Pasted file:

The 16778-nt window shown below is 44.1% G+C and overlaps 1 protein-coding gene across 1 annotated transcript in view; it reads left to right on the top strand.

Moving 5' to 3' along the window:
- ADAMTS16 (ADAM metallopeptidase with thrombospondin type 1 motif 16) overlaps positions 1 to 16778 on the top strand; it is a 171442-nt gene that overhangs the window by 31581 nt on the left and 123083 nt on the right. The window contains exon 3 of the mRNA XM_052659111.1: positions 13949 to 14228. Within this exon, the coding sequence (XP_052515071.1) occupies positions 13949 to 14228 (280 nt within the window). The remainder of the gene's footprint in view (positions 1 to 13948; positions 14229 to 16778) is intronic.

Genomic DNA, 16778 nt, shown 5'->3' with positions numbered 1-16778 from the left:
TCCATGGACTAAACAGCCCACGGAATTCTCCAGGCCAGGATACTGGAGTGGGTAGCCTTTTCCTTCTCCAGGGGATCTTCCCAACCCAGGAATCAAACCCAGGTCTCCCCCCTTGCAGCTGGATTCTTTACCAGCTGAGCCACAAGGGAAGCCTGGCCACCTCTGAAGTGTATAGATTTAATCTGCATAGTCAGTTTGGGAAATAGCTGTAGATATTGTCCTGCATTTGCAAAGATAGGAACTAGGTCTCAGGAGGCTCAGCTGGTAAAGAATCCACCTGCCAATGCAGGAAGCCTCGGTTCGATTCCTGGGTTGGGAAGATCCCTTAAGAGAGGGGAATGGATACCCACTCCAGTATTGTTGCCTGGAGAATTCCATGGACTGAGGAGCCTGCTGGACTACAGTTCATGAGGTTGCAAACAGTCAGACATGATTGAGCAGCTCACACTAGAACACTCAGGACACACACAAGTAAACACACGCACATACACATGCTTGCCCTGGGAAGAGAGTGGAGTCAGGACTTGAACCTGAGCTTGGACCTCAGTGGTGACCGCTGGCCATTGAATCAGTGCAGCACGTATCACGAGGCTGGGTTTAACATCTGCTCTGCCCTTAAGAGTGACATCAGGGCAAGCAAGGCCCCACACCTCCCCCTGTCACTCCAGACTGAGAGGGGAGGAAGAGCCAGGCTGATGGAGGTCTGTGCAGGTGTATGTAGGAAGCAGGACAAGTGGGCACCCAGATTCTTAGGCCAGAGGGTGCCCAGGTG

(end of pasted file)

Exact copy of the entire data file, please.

The 16778-nt window shown below is 44.1% G+C and overlaps 1 protein-coding gene across 1 annotated transcript in view; it reads left to right on the top strand.

Moving 5' to 3' along the window:
- ADAMTS16 (ADAM metallopeptidase with thrombospondin type 1 motif 16) overlaps positions 1 to 16778 on the top strand; it is a 171442-nt gene that overhangs the window by 31581 nt on the left and 123083 nt on the right. The window contains exon 3 of the mRNA XM_052659111.1: positions 13949 to 14228. Within this exon, the coding sequence (XP_052515071.1) occupies positions 13949 to 14228 (280 nt within the window). The remainder of the gene's footprint in view (positions 1 to 13948; positions 14229 to 16778) is intronic.

Genomic DNA, 16778 nt, shown 5'->3' with positions numbered 1-16778 from the left:
TCCATGGACTAAACAGCCCACGGAATTCTCCAGGCCAGGATACTGGAGTGGGTAGCCTTTTCCTTCTCCAGGGGATCTTCCCAACCCAGGAATCAAACCCAGGTCTCCCCCCTTGCAGCTGGATTCTTTACCAGCTGAGCCACAAGGGAAGCCTGGCCACCTCTGAAGTGTATAGATTTAATCTGCATAGTCAGTTTGGGAAATAGCTGTAGATATTGTCCTGCATTTGCAAAGATAGGAACTAGGTCTCAGGAGGCTCAGCTGGTAAAGAATCCACCTGCCAATGCAGGAAGCCTCGGTTCGATTCCTGGGTTGGGAAGATCCCTTAAGAGAGGGGAATGGATACCCACTCCAGTATTGTTGCCTGGAGAATTCCATGGACTGAGGAGCCTGCTGGACTACAGTTCATGAGGTTGCAAACAGTCAGACATGATTGAGCAGCTCACACTAGAACACTCAGGACACACACAAGTAAACACACGCACATACACATGCTTGCCCTGGGAAGAGAGTGGAGTCAGGACTTGAACCTGAGCTTGGACCTCAGTGGTGACCGCTGGCCATTGAATCAGTGCAGCACGTATCACGAGGCTGGGTTTAACATCTGCTCTGCCCTTAAGAGTGACATCAGGGCAAGCAAGGCCCCACACCTCCCCCTGTCACTCCAGACTGAGAGGGGAGGAAGAGCCAGGCTGATGGAGGTCTGTGCAGGTGTATGTAGGAAGCAGGACAAGTGGGCACCCAGATTCTTAGGCCAGAGGGTGCCCAGGTG